Whereas, when they bid on the platforms, there's a less than 10% chance of knowing you're going to get the vehicle. Even if they're high bidder, they may not get the vehicle because the insured may sell it somewhere else, through a body shop or through some other -- through the dealership rather than to the buyer. So, you're taking away that element of unknown and making it a sure -- a guarantee that you're going to get the vehicle. And then, you have the logistical component. And we said this before, it should not be underestimated. When a buyer has to -- when a buyer bids on something and has to pick it up and go to three different locations, three different insureds homes, and pick that vehicle up within a certain amount of timeframe, that adds a degree of difficulty.

When a buyer can bid on three different Copart locations and buy a half a dozen or a dozen vehicles so the can get a lot more product, and then they can take three weeks to pick it up, as opposed to having to get it out within four days, that's just a better experience for the buyer as well. So, I just -- I don't have any doubt at this point that we're going to see continued traction in that market.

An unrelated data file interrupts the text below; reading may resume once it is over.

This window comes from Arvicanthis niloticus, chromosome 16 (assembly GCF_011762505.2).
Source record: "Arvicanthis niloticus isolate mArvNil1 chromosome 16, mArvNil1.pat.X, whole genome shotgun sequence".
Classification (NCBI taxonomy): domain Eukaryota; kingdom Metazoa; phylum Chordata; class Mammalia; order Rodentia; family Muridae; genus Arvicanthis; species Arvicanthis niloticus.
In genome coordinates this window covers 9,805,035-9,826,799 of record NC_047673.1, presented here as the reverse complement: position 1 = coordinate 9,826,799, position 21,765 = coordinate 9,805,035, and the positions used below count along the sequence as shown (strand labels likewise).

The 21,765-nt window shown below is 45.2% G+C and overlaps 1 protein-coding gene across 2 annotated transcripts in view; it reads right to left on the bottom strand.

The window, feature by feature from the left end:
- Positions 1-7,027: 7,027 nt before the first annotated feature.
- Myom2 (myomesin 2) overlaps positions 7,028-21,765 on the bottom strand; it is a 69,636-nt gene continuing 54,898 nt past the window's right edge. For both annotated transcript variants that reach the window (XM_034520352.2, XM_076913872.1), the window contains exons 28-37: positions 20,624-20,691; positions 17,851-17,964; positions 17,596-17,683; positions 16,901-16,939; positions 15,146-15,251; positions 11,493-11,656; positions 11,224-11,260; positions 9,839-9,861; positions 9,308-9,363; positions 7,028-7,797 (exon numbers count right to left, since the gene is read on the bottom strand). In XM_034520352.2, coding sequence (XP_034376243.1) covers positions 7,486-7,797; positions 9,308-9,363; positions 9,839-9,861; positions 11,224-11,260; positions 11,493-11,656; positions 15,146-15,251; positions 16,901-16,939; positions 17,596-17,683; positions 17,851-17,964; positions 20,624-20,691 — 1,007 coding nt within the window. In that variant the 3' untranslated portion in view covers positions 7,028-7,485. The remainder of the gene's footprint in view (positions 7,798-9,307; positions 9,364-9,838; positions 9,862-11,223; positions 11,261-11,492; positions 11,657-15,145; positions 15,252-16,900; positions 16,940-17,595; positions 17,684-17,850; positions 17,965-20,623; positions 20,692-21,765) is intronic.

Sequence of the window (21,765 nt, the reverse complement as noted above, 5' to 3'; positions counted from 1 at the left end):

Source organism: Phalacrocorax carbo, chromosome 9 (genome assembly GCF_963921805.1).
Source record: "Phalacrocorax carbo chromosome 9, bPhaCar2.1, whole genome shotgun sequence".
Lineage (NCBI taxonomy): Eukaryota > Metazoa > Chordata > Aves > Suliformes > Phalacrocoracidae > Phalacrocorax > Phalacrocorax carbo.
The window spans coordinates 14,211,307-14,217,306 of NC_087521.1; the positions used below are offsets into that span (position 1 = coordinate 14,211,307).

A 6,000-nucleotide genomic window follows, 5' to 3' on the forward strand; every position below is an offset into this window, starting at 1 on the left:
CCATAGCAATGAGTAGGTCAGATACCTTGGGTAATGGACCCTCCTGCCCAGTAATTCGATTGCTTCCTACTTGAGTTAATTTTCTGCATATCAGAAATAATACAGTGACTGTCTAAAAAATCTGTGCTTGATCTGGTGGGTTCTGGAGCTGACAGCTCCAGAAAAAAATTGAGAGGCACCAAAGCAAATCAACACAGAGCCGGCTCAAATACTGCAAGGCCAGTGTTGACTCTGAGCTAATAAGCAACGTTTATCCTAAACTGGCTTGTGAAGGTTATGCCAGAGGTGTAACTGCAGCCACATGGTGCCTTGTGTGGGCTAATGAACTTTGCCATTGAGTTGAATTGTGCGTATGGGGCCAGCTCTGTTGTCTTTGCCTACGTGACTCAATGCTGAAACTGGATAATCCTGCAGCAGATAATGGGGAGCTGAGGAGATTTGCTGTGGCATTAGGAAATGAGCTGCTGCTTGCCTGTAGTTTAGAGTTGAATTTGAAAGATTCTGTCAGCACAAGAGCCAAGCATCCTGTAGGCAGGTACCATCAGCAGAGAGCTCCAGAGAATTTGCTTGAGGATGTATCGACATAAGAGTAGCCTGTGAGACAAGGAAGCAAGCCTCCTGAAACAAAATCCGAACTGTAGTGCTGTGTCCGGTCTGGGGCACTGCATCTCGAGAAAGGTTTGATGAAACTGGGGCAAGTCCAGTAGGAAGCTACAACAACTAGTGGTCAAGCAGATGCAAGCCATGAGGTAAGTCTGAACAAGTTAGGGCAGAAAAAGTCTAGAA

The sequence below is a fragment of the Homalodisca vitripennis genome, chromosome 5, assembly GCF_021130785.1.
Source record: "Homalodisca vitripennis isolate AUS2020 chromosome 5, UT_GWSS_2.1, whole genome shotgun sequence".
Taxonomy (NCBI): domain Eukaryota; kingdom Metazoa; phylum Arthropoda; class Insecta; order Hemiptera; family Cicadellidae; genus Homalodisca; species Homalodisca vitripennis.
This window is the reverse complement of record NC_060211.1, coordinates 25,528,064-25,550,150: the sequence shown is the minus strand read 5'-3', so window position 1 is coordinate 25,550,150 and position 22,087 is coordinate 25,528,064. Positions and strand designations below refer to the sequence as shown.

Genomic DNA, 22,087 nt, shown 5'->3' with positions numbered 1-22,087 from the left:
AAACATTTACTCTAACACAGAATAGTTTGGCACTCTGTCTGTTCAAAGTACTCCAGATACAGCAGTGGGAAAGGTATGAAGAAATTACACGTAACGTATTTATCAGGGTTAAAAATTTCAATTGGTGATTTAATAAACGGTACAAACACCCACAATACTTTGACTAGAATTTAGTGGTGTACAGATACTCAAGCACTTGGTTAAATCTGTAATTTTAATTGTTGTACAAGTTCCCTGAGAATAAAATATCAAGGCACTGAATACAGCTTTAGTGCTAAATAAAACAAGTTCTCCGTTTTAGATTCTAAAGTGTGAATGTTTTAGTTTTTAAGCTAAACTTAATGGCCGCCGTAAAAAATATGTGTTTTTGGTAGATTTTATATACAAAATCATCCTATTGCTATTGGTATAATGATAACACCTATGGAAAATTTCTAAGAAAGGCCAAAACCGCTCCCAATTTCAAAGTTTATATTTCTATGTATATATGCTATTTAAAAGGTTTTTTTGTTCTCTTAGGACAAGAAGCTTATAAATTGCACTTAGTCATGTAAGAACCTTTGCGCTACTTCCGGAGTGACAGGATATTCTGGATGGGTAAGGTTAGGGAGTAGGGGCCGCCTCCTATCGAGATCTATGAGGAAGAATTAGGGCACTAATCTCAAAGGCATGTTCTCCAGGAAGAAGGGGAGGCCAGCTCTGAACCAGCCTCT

Robert James Labick -- CJS Securities, Inc. -- Analyst

Great. That was really helpful color. Thank you. And then, just one last quick one -- obviously, you just discussed very impressive growth of noninsurance from dealers, finance, wholesalers, rental cars, etc. Who were the primary buyers of these? Are these the new unique bidders coming online? Or just talk a little bit about the buyer base there, how it may be different than your core, or if it is exactly the same.